Sometimes we need to know the exact fabric content of something we are planning to use. I’ve always done a rudimentary burn test but sometimes it is hard to know from that anything other than it is a natural fiber. When dyeing fibers, you need to know if it is cotton, silk, wool, rayon or something else because of mordants used.
I found a wonderful chart at http://nvg.org.au/. The New Varangian Guard Inc. (NVG Inc) is a historical re-enactment organization with branches throughout Australia, and sister organizations in several other countries. I am copying the chart below and giving them credit since the original source of the information is a dead link.
How to tell what the fiber is:
Snip a piece of fabric equivalent to 1″ square. Using butane lighter and holding the fabric with a pair of tweezers ignite the fabric over a non-flammable surface in a well ventilated area.
Examine the quality and color of the flame, the odor produced, and the quality of the resulting ash or cinder.
Use this table to help determine your fabric’s content.
|FABRIC||FLAME QUALITY||ODOR||ASH QUALITY||COMMMENTS|
|WOOL||orange color, sputtery||burning hair or feathers||blackish, turns to powder when crushed||flame will self-extinguish if flame source is removed, no smoke|
|SILK||burns slowly||burning hair or feathers||grayish, turns to powder when crushed||burns more easily than wool but will self extinguish is flame source removed|
|COTTON||yellow to orange color, steady flame||burning paper or leaves||grayish, fluffy||slow burning ember|
|LINEN||yellow to orange color, steady flame||burning paper or leaves||grayish, fluffy||takes longer to ignite than cotton, but otherwise very similar|
|RAYON||fast orange flame||burning paper or leaves||almost no ash||will continue to burn after flame source removed|
|POLYESTER||orange flame, sputtery||sweet or fruity smell||hard shiny black bead||black smoke|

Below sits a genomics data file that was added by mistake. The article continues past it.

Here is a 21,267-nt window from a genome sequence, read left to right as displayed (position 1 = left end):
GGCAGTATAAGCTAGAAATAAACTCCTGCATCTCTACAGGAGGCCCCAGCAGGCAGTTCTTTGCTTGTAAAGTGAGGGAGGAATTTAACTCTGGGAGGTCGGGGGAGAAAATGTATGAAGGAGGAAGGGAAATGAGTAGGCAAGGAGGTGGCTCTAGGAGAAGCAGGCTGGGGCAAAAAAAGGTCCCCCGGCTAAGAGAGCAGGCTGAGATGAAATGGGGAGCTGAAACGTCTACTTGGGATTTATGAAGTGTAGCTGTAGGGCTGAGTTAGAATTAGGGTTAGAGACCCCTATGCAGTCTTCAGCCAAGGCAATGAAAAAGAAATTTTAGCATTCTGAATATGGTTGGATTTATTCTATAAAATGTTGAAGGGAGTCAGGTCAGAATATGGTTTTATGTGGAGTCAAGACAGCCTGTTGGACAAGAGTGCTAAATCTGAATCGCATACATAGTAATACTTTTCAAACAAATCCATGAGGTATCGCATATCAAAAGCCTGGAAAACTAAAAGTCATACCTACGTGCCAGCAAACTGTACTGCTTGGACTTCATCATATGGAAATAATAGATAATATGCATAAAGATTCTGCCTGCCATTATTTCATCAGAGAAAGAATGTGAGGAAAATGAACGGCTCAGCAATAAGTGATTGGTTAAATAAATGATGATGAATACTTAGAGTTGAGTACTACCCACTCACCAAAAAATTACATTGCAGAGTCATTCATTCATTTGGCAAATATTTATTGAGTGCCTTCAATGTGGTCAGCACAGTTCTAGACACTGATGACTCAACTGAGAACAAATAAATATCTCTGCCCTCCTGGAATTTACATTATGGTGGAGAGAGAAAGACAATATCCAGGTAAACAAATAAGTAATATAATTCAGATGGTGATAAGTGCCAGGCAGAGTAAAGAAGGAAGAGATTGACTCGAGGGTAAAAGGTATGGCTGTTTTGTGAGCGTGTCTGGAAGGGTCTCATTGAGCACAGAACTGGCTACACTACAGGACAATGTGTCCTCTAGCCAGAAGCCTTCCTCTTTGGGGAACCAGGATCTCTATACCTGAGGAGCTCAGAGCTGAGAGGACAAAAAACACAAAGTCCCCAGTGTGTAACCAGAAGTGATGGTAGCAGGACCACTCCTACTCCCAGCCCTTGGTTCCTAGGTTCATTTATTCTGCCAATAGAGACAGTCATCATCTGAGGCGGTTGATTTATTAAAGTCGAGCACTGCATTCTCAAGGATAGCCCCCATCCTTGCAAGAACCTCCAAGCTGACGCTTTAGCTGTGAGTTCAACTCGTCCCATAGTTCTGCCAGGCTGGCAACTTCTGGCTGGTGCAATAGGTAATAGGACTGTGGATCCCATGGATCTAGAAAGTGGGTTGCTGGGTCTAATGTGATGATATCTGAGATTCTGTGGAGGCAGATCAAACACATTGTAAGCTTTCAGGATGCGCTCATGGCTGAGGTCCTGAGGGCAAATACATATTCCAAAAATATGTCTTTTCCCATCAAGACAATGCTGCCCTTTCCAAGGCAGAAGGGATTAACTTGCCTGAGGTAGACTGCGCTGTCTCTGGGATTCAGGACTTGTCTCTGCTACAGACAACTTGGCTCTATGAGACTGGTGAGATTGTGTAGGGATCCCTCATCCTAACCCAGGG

|ACETATE||burns and melts, sizzly||acidic or vinegary||hard black bead||will continue to burn after flame source removed|
|NYLON||burns slowly and melts, bluse base and orange tip, no smoke||burning celery||hard grayish or brownish bead||will self extinguish if flame source removed|
|ACRYLIC||burns and melts, white-orange tip, no smoke||acrid||black hard crust||will continue to burn after flame source removed|
To determine content of fabrics I recommend conducting this first with fabrics that you are sure about the content of – so you will know the outcome of the test yourself. In a non reactive pan (I use a pyrex pie plate) take snips (small pieces) of the fabric you will be testing. Use straight bleach and put about ½” of bleach in the pan. Please do this in a ventilated area. Add the snippets of fabric and let them sit for about 24 hours. The next day, look at what you have left.
|100% Linen or Cotton||any color should be removed from the fabric, but there will be no damage to the fibers themselves|
|100% Silk or Wool||the fabric will have fully dissolved (unless its worsted/gabardine, there is a fabric treatment that protects the fabric from the bleach and keeps the fabric shiny even after washes).|
|100% Polyester, Rayon, Acetate, or Nylon||the fabric will have become a cloudy mess within the bleach. Fully dissolved into an opaque cloud within the bleach.|
|Blends –||The individual fibers will act as described above. The result will be different for each combination|
|Rayon / Linen||linen fibers with a opaque cloud;|
|Silk / Polyester and Wool / nylon||fully dissolved with an opaque cloud;|
|Linen / Cotton||no damage to the fibers;|
|Silk / Wool||fully dissolved.|
One thought on “Testing fibers for Dyeing or Quilting”
Good morning, Hi I am so glad you dropped by-I just recently found India Flint’s blog-I loved her book-and hoping this year to try some of her techniques with flowers. I am following you now on bloglovin-good to meet you Kathy
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